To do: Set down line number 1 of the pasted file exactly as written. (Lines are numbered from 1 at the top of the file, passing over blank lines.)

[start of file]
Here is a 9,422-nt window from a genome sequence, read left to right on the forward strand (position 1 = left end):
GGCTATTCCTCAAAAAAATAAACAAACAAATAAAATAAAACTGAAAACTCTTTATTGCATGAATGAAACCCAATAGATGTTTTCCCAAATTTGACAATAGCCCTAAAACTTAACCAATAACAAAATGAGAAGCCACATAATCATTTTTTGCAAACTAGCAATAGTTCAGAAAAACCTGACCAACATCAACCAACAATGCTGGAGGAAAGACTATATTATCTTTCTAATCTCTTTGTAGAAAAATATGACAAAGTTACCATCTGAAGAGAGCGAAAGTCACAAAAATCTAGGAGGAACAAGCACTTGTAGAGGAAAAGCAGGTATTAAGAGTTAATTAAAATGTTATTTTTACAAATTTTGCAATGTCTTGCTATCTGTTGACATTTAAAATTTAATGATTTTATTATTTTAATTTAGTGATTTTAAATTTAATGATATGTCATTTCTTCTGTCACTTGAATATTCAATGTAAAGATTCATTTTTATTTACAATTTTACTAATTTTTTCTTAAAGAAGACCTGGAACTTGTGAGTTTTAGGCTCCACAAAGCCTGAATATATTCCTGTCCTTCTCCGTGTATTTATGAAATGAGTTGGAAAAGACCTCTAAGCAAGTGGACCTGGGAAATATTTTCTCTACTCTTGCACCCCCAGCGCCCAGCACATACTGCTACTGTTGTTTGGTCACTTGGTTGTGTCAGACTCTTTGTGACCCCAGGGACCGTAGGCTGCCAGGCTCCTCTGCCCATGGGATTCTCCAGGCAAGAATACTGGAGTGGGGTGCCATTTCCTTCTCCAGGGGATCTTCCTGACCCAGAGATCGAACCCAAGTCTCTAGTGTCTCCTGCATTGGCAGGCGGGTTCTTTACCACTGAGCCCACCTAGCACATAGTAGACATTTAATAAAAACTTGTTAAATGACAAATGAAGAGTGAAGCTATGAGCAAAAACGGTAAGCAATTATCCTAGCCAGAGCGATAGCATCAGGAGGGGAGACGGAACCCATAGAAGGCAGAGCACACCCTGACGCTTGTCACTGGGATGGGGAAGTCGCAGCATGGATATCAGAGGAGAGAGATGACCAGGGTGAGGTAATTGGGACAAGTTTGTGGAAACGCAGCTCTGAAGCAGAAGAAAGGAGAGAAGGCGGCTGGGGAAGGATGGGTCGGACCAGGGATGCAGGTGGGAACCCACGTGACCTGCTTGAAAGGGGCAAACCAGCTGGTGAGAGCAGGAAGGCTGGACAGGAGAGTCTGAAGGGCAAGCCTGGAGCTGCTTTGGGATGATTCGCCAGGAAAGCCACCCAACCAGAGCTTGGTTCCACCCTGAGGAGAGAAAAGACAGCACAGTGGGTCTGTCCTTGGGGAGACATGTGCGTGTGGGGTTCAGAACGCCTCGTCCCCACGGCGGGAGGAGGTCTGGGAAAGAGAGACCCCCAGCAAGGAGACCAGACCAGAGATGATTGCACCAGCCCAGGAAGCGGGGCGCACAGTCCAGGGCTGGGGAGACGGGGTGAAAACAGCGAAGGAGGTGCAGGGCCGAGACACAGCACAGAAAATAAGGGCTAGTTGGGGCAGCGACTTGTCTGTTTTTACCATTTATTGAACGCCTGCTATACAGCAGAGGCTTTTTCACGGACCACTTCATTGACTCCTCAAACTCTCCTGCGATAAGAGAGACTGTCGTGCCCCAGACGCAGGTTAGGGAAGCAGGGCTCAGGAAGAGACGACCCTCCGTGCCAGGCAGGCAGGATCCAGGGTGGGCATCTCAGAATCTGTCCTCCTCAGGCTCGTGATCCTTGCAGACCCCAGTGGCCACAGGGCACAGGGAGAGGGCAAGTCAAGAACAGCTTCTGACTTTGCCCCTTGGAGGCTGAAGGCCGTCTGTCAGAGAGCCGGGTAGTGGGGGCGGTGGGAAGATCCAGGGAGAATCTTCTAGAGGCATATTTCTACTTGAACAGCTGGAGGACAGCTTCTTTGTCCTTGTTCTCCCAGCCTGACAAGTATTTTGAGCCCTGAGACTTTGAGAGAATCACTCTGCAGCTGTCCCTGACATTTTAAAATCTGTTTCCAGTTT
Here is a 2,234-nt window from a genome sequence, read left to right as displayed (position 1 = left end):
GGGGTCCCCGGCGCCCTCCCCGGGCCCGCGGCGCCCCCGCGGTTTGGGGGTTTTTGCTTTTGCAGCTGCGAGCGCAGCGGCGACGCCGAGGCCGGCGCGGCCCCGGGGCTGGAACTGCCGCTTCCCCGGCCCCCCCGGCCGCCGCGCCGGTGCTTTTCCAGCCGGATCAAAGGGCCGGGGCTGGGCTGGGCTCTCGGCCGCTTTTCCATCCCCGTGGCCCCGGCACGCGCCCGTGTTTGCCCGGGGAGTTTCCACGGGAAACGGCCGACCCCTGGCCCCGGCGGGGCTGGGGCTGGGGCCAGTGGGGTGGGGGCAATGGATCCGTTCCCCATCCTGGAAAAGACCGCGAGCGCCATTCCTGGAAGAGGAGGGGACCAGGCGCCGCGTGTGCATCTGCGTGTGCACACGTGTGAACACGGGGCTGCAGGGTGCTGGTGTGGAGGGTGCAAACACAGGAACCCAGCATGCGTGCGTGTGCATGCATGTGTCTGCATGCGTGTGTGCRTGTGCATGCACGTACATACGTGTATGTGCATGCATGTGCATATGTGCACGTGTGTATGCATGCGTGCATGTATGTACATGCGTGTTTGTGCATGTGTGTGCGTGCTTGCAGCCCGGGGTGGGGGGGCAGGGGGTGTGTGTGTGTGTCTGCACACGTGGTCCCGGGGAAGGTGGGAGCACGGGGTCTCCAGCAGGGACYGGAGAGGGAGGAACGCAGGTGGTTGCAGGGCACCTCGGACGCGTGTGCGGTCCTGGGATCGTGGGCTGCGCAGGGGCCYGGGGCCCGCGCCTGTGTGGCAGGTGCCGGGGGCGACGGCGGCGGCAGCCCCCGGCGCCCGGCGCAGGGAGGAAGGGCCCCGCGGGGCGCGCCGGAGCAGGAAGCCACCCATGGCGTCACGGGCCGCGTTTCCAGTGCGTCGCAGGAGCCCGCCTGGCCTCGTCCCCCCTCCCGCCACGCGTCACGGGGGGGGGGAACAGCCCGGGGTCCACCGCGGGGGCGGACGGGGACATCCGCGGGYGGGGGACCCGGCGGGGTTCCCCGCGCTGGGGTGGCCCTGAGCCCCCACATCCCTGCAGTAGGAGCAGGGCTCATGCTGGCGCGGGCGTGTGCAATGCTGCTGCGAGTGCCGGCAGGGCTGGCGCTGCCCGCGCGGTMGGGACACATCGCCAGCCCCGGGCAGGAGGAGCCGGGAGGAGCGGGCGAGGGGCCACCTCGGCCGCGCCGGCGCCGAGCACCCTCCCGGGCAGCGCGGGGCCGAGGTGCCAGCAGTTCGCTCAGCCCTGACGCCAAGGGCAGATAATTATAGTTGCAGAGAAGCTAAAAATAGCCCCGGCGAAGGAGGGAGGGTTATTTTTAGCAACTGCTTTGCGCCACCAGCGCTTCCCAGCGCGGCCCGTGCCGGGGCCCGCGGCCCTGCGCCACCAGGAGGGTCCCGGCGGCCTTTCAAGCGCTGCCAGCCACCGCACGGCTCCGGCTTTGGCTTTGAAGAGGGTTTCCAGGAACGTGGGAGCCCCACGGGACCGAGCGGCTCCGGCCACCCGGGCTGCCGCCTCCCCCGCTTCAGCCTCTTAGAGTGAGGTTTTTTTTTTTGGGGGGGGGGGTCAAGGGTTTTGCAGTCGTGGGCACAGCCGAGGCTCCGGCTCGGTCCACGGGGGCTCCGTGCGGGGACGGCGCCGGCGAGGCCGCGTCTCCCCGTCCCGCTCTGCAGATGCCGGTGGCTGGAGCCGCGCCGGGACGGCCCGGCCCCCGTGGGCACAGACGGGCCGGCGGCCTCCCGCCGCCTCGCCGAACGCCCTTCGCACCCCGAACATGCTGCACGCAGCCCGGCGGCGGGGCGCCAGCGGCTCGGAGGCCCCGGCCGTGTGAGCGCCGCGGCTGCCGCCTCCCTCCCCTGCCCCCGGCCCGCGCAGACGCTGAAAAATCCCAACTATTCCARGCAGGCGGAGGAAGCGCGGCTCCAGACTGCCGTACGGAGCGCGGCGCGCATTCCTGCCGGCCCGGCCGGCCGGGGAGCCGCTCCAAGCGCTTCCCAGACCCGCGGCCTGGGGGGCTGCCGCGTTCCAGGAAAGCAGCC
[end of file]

Here is a 9,422-nt window from a genome sequence, read left to right on the forward strand (position 1 = left end):